Sourdough is the way to go, and I can’t wait to try this. For those who don’t know, the natural leavening of sourdough was how bread was made all over the world since the beginning of cooking until the late 19th century. IT actually ferments the flour in the bread, turning it to lactic acid. The baking kills off the wild yeasts, but by then the chemical composition of the bread if very different because of the fermentation.

    IT actually the same process that turns cucumbers into pickles, and cabbage into sauerkraut. IT changes it entirely. And so sourdough can be tolerated much better by people who are problems with gluten or the high glycemic factors of regular bread.

    Sourdough also lasts longer and has a much more complex flavor. It is was people ate until about 150 years ago. Also, prior to the mid 10th century, all flour was made from einkorn and other ancient grains (spelt, emmer and a few others). The “flour” we use today is a hybrid developed for higher yields and to fit the millers better, but has none of the flavor or nutrients of the traditional grains.

    And that’s why the “bread” we eat today made with commercial yeast and hybrid flours is nothing like what our great grandparents ate with their meals. Real traditional bread with butter or cheese is a meal in itself and doesn’t raise blood sugar levels or can’t be digested like the modern junk we eat.

    Kudos to this honest baker for using sourdough.

    • Jay Langfelder

      Nailed it! Can’t tell you how many times I have said these same words. Thank you very much.

  • Jordan Then

    Best pizza in WNY. Great stuff.

    • Marc Rebmann

      Better than Vera or Hydraulic Hearth?

      • Jordan Then

        Yes, better than both, even when served from the back of a truck. I’m excited to try the restaurant.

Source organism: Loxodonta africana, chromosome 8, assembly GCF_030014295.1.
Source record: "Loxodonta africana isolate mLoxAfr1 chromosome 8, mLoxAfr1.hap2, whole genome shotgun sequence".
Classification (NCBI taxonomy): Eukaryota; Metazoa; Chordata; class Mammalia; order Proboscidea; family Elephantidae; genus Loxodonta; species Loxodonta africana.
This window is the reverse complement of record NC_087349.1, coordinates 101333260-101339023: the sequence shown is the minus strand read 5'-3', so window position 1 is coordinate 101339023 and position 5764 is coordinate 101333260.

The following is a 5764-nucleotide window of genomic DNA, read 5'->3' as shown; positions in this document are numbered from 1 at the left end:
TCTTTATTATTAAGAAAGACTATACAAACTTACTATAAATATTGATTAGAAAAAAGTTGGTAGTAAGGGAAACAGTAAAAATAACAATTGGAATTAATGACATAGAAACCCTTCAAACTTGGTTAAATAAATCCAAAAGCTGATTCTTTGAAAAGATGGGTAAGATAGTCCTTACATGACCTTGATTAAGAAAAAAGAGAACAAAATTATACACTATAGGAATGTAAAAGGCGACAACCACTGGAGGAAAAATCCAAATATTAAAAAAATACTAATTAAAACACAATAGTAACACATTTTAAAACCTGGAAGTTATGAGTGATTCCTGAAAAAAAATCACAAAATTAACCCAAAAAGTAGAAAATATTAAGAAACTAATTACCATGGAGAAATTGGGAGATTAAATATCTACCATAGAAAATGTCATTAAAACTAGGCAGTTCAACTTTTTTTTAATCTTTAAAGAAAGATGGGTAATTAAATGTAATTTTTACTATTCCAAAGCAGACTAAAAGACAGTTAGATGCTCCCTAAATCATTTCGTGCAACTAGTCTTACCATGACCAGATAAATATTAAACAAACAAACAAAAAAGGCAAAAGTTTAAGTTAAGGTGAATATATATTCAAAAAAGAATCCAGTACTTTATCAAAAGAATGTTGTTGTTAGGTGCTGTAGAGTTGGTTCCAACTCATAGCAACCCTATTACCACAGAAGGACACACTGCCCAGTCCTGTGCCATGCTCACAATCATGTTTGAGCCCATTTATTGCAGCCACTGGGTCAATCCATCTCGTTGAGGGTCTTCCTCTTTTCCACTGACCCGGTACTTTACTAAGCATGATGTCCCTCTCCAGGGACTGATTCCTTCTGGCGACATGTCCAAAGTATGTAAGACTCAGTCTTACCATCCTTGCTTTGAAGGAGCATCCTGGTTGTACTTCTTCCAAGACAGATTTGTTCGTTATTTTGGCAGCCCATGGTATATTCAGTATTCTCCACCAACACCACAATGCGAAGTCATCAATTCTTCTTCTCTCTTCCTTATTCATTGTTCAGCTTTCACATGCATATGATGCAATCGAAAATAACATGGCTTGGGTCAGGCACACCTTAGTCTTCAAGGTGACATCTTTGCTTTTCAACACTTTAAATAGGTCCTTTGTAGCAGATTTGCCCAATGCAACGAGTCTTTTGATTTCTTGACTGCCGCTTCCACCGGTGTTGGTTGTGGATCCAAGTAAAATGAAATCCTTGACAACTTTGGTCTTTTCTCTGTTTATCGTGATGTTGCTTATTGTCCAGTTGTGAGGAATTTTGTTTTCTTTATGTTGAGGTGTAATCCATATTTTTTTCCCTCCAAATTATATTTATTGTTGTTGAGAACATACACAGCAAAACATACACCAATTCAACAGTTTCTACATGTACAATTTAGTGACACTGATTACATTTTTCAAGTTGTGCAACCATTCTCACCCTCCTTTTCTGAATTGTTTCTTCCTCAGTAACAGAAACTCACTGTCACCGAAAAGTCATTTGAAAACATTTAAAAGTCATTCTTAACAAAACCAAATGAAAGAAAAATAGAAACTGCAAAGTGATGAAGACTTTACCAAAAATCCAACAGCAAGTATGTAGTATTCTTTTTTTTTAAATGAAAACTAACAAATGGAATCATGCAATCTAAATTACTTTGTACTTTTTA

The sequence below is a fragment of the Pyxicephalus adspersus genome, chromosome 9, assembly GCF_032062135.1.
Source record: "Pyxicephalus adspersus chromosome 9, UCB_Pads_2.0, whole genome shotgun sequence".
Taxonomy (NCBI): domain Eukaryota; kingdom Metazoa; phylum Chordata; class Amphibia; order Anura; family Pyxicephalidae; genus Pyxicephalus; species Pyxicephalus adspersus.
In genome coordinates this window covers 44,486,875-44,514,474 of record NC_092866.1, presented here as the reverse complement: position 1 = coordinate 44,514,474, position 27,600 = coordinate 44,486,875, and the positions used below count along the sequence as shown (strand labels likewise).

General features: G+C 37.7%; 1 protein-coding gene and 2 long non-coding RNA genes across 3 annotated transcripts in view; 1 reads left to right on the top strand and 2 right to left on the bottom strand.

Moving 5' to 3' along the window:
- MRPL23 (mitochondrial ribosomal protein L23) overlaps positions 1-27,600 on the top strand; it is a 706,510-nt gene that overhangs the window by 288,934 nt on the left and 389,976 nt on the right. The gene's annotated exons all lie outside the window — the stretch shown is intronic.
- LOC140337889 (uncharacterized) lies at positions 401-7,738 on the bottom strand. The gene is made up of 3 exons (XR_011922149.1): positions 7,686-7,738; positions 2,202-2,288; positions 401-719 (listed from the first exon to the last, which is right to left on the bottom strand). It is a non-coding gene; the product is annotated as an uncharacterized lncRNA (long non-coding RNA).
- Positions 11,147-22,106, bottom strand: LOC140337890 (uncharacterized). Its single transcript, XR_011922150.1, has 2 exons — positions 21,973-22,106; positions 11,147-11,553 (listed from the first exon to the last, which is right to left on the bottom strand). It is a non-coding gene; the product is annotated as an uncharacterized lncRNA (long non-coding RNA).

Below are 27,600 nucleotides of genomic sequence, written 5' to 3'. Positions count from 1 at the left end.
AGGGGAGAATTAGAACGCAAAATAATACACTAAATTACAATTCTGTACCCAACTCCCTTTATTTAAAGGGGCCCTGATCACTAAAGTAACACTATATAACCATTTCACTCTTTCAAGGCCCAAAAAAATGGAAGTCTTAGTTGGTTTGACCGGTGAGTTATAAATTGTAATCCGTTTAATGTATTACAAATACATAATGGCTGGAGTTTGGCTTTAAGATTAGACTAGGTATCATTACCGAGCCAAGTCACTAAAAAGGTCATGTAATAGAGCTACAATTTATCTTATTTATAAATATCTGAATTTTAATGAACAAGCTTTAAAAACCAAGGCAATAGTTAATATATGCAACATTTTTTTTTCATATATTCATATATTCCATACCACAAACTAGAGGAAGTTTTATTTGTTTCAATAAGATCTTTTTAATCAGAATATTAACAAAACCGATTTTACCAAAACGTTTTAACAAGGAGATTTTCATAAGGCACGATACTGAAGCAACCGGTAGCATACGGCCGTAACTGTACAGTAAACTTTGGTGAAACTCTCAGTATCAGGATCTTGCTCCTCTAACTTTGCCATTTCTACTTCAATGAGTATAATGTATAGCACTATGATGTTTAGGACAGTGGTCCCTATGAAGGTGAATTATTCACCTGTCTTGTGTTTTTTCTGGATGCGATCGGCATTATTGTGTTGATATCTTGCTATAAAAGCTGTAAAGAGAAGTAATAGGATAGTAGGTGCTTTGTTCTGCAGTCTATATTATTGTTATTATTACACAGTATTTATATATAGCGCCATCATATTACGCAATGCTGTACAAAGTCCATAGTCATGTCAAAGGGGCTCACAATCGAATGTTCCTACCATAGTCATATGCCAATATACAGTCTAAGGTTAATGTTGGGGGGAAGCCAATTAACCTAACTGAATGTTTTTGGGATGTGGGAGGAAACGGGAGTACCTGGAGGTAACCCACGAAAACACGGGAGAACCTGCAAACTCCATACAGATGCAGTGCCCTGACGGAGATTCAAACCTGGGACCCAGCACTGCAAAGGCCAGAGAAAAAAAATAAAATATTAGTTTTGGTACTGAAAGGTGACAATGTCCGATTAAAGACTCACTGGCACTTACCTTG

• It will be interesting to see how this place pans out. From what I understand, most of the new wood fired pizza places in the area aren’t fantastic save for a few. I have to say, the best wood fired pizza I’ve ever had was at a place called “Pizza Barbone” in Cape Cod.

    http://www.pizzabarbone.com

    • Jay Langfelder

      Hello. While I have not been to Barbone i am familiar with them. That is indeed the same oven and the pizza is similar in style. I follow the national pizza scene as closely as anyone and have been to and know about many noteworthy places. My biggest influences have been Keste, Motorino (Both NYC) and Una Pizza Napoeltana (San Fran) as well as many places in Naples that are probalny unframilar to most. Hopefully you stop by sometime as I’m sure you will enjoy. Take care – Jay

      • Wow that’s interesting. Didn’t even know there were classifications for pizza as you said above. It must be gratifying to study these places and then craft your own recipe.

        • Jay Langfelder

          It was a great deal of fun. We have spent a great deal of time essentially trying to reverse engineer our favorite places pizza dough through visual clues and some inside information. Ultimetley we came up with a recipe of our own to match our favorite charecteristics.

          • Jackie Milbrand

            Corner of our street in the Village of Kenmore! So excited! I cannot wait to try your pizza!

      • Dave Joshua

        you guys are officially open now?

        • Jay Langfelder

          Officially “soft” open.

  • disqus_etPpWltdKD

    I’ve had O.G. Wood Fire pizza, and it is AMAZING. So glad Jay is opening a store. Cannot wait to go.

  • PaulBuffalo

    Bufala mozzarella? Images of pizza that look the way pizza is supposed to be? Hallelujah!

    I hope this begins the slow death knell of the toaster strudel that has been Buffalo-style pizza.

    I’ll definitely be visiting this place more than once on my next visit to the city.

    • Jay Langfelder

      Yes Bufala. Death to false pizza.

    • eagercolin

      Pizza fundamentalism is boring. These pizzas can be good. So can Buffalo, NYC, Chicago , and Detroit style.

      • PaulBuffalo

        It has nothing to do with pizza fundamentalism. Buffalo pizza has essentially been warmed dough with tomato sauce and toppings. Folks have wanted cheap pizza and they have been willing to compromise on quality to get it. If that’s a style, so be it.

        • eagercolin

          Statements about “the way pizza is supposed to be” are quite literally fundamentalist. Those words indicate that there’s a true or valid kind of pizza, and a false or incorrect kind.